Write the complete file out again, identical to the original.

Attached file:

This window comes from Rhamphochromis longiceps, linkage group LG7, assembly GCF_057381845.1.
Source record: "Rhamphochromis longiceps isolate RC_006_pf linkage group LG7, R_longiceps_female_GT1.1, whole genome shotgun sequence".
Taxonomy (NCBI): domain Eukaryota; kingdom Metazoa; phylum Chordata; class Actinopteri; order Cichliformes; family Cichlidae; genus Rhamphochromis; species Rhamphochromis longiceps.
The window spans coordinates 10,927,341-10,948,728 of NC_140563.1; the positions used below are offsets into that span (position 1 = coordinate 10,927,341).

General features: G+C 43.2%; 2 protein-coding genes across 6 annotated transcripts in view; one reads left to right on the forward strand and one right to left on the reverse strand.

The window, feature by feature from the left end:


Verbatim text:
This window comes from Rhamphochromis longiceps, linkage group LG7, assembly GCF_057381845.1.
Source record: "Rhamphochromis longiceps isolate RC_006_pf linkage group LG7, R_longiceps_female_GT1.1, whole genome shotgun sequence".
Taxonomy (NCBI): domain Eukaryota; kingdom Metazoa; phylum Chordata; class Actinopteri; order Cichliformes; family Cichlidae; genus Rhamphochromis; species Rhamphochromis longiceps.
The window spans coordinates 10,927,341-10,948,728 of NC_140563.1; the positions used below are offsets into that span (position 1 = coordinate 10,927,341).

General features: G+C 43.2%; 2 protein-coding genes across 6 annotated transcripts in view; one reads left to right on the forward strand and one right to left on the reverse strand.

The window, feature by feature from the left end: